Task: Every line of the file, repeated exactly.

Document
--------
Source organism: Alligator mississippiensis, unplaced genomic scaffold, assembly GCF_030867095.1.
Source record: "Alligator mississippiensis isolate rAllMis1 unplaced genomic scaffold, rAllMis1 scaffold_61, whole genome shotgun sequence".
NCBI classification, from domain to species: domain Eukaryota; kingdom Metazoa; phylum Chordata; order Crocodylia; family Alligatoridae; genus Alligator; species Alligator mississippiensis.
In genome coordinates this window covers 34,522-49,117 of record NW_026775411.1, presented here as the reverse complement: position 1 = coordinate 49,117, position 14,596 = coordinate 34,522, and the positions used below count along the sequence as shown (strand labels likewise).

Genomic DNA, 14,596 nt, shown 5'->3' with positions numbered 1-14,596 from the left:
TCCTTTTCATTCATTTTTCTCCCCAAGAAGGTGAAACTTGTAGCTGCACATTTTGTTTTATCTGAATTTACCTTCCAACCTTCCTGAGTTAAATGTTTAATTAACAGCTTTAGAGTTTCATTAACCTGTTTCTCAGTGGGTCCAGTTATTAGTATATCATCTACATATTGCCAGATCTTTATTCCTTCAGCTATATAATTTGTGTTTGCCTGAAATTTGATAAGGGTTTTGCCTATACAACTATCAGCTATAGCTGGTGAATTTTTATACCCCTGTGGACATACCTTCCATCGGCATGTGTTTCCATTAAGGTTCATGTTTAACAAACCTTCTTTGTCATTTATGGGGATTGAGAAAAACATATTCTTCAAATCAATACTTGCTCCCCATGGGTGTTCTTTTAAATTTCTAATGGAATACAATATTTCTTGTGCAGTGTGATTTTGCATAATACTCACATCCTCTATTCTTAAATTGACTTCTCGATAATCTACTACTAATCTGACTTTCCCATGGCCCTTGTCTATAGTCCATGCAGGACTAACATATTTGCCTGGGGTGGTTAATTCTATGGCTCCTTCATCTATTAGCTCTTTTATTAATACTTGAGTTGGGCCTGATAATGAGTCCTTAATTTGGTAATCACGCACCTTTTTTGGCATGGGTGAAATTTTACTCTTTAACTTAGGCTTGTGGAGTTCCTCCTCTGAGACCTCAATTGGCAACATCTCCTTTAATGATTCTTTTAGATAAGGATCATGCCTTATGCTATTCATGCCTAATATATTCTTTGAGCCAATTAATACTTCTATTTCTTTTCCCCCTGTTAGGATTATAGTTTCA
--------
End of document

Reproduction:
Source organism: Alligator mississippiensis, unplaced genomic scaffold, assembly GCF_030867095.1.
Source record: "Alligator mississippiensis isolate rAllMis1 unplaced genomic scaffold, rAllMis1 scaffold_61, whole genome shotgun sequence".
NCBI classification, from domain to species: domain Eukaryota; kingdom Metazoa; phylum Chordata; order Crocodylia; family Alligatoridae; genus Alligator; species Alligator mississippiensis.
In genome coordinates this window covers 34,522-49,117 of record NW_026775411.1, presented here as the reverse complement: position 1 = coordinate 49,117, position 14,596 = coordinate 34,522, and the positions used below count along the sequence as shown (strand labels likewise).

Genomic DNA, 14,596 nt, shown 5'->3' with positions numbered 1-14,596 from the left:
TCCTTTTCATTCATTTTTCTCCCCAAGAAGGTGAAACTTGTAGCTGCACATTTTGTTTTATCTGAATTTACCTTCCAACCTTCCTGAGTTAAATGTTTAATTAACAGCTTTAGAGTTTCATTAACCTGTTTCTCAGTGGGTCCAGTTATTAGTATATCATCTACATATTGCCAGATCTTTATTCCTTCAGCTATATAATTTGTGTTTGCCTGAAATTTGATAAGGGTTTTGCCTATACAACTATCAGCTATAGCTGGTGAATTTTTATACCCCTGTGGACATACCTTCCATCGGCATGTGTTTCCATTAAGGTTCATGTTTAACAAACCTTCTTTGTCATTTATGGGGATTGAGAAAAACATATTCTTCAAATCAATACTTGCTCCCCATGGGTGTTCTTTTAAATTTCTAATGGAATACAATATTTCTTGTGCAGTGTGATTTTGCATAATACTCACATCCTCTATTCTTAAATTGACTTCTCGATAATCTACTACTAATCTGACTTTCCCATGGCCCTTGTCTATAGTCCATGCAGGACTAACATATTTGCCTGGGGTGGTTAATTCTATGGCTCCTTCATCTATTAGCTCTTTTATTAATACTTGAGTTGGGCCTGATAATGAGTCCTTAATTTGGTAATCACGCACCTTTTTTGGCATGGGTGAAATTTTACTCTTTAACTTAGGCTTGTGGAGTTCCTCCTCTGAGACCTCAATTGGCAACATCTCCTTTAATGATTCTTTTAGATAAGGATCATGCCTTATGCTATTCATGCCTAATATATTCTTTGAGCCAATTAATACTTCTATTTCTTTTCCCCCTGTTAGGATTATAGTTTCA